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What is the NI Service Locator for?


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QUOTE(ZZZZZZ @ Jun 28 2007, 12:41 PM)

I have disabled it (and the NILM too) and saw no change.

But what does NI Service Locator do anyway?

I don't know which one, but one NI service controls shared variables. So if you don't use shared variables you can disable this service.

What is NI Spy?

EUgen

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QUOTE(Eugen Graf @ Jun 28 2007, 06:13 AM)

I don't know which one, but one NI service controls shared variables. So if you don't use shared variables you can disable this service.

What is NI Spy?

EUgen

Here are a few directly, or indirectly, associated with shared variables

Lookout Citadel Service - Citadel4...not needed if you've never used Loookout or LabVIEW DSC (prior to 8.0)

National Instruments Domain Service - provides a domain server for NI Security

National Instruments PSP Server Locator - allows PSP machines to find each other...not needed if you aren't using shared variables

National Instruments Time Synchronization - allows machines to use a master time server

National Instruments Variable Engine - controls shared variables...not needed if you aren't using shared variables

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QUOTE(Ben @ Jun 28 2007, 09:13 PM)

A diagnostic tool that allows you to monitor and log traffic.

I use it to look at VISA reads and writes but it can do a lot more than that.

Ben

It's really not the best name for a service. I wish all NI services will be hidden in LV Runtime and will no be shown to user.

In really some users say LV is OK, but you have to install a lot of NI stuff and you have a many services running only if you want to use a simple LV program. Sorry, but I can't say anything again this.

Eugen

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More questions came up:

LabVIEW wanted access through my firewall.

I had a look at how this thereafter was configured and found:

LabVIEW.exe, Destination: 0.0.0.0, Port 3363, Protocol TCP IN.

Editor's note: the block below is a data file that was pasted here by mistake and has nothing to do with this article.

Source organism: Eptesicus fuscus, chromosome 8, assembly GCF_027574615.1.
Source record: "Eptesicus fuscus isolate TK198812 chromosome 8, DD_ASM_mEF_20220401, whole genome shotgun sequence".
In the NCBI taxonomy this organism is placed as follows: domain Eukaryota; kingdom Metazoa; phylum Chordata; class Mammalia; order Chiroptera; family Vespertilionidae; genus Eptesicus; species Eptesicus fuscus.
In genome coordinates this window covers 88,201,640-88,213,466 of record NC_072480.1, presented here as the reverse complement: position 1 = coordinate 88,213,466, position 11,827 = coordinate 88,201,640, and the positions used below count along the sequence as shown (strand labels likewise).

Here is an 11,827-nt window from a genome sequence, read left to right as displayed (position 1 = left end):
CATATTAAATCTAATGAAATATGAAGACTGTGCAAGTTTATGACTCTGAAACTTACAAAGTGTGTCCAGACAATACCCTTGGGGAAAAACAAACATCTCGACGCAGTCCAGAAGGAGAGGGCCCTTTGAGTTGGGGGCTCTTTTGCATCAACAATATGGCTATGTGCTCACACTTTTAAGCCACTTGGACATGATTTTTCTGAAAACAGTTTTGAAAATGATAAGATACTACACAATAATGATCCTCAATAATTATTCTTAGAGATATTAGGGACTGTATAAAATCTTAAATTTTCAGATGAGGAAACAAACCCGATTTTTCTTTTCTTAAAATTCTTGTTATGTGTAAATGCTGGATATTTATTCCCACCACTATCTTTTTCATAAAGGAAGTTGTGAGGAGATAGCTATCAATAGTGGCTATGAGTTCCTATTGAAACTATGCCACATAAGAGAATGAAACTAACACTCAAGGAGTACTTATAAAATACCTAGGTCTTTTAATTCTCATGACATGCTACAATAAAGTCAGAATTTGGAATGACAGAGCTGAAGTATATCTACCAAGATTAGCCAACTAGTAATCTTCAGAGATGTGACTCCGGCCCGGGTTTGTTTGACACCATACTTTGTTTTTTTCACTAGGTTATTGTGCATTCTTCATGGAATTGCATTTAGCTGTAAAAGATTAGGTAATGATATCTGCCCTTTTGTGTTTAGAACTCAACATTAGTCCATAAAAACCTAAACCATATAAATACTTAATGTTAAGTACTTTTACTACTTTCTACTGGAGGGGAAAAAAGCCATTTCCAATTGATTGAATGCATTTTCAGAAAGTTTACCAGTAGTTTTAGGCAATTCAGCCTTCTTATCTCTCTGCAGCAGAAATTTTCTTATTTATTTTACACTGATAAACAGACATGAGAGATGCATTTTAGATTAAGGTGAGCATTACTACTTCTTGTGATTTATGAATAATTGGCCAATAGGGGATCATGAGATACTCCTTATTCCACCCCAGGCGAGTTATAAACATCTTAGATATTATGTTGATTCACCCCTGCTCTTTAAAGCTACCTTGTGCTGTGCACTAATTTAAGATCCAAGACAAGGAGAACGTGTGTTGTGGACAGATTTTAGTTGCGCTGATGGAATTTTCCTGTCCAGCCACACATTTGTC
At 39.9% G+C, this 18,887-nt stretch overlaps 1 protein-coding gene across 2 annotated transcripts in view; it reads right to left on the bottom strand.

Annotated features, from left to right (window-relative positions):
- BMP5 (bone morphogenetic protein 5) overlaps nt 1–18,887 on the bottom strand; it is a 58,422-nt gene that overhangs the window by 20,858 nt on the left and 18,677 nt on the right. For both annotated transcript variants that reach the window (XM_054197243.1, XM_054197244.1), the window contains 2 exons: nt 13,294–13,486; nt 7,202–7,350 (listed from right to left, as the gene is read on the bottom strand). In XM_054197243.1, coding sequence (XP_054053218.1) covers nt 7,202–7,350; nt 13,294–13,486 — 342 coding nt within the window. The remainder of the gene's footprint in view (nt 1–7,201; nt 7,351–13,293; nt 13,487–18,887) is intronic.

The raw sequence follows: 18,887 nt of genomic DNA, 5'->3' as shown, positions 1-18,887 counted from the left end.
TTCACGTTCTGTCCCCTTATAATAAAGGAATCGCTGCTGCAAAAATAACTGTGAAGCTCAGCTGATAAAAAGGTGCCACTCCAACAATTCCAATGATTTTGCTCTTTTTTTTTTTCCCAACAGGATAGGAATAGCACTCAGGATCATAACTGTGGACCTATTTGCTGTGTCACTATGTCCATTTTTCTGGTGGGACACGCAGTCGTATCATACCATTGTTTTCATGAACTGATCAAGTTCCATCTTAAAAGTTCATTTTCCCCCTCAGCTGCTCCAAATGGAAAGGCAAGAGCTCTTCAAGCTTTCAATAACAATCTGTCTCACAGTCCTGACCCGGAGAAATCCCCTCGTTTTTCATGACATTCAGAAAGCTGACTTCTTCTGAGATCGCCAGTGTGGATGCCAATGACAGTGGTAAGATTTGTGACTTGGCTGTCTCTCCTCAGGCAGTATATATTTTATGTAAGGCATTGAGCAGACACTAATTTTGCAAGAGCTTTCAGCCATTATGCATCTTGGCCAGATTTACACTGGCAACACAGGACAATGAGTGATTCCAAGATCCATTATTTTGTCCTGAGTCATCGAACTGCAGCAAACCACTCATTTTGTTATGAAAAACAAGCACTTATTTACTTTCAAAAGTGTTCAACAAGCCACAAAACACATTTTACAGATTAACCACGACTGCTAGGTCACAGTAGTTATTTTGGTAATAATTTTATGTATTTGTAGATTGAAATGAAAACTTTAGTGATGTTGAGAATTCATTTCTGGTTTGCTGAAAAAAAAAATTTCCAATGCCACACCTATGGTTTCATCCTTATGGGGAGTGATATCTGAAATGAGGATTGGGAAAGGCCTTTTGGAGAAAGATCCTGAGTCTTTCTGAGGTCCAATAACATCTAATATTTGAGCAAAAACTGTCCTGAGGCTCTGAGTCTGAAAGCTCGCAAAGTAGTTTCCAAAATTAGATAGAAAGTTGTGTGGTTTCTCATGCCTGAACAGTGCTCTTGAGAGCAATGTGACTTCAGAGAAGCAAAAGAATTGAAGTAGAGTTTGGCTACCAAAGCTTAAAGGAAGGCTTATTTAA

Now, what should that IP-address tell med?

I'm familiar with the localhost address 127.0.0.1, but what is the 0.0.0.0 address' purpose?

When I started LabVIEW later on,. it also wanted to listen to some other ports in addition to the default 3363.

I found another post on this topic: http://forums.ni.com/ni/board/message?boar...ssage.id=216858

My LabVIEW tried to use port 2195 too, but http://www.iana.org/assignments/port-numbers link had nothing on that port.

I have disabled all those resource-consuming (at least during start-up) NI-services like

Lookout Citadel Server

NI-Service Locator. (I googled it and everything tells me this is potential spyware too.

Though since I've not yet seen encrypted traffic from it, it may still be harmless.

But I'm just waiting for the day when NI start using SSL to encrypt any outbound communication like Google does and many other traffic analysis servers.)

NILM License Manager

NI PSP Server Locator (I actually chose NOT to install any PSP support during installation, but still this Service was activated!)

NI Domain Service

NI Time Syncronization

Yes, everything works just fine without them.

Actually I always disable loads of XP services, though try not to compromise any security matters.

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Service Locator also gets involved with online help. If you look up a primitive in the online help, there's a button to show that prim in the palettes. Service Locator brokers the transaction from the html back to LV. Similar for the "open examples" button in the online help.

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QUOTE(ZZZZZZ @ Jun 29 2007, 02:16 PM)

NI-Service Locator. (I googled it and everything tells me this is potential spyware too.

Though since I've not yet seen encrypted traffic from it, it may still be harmless.

But I'm just waiting for the day when NI start using SSL to encrypt any outbound communication like Google does and many other traffic analysis servers.)

There are only so many TCP-IP ports but each server/service that needs to be IPC accessible needs to have one. Now NI can't go and register 200 well known IP ports for itself as that would not be tolerated by others nor would it be possible at all. So NI, and MS LM etc does the same, deviced a Service Locator. All this service does is listening on a well known port for service registrations with service name and not well known port number and then other applications/services (LabVIEW, online HTML help, Time Synchronization Service, Domain Security Service, Logos data protocol which I think is the base for Data Socket and Shared Variables, etc) can ask this service locater for the not well known port number of another service. On Windows this service locater is a native executable installed as service, on other platforms it used to be a VI based TCP IP server.

Rolf Kalbermatter

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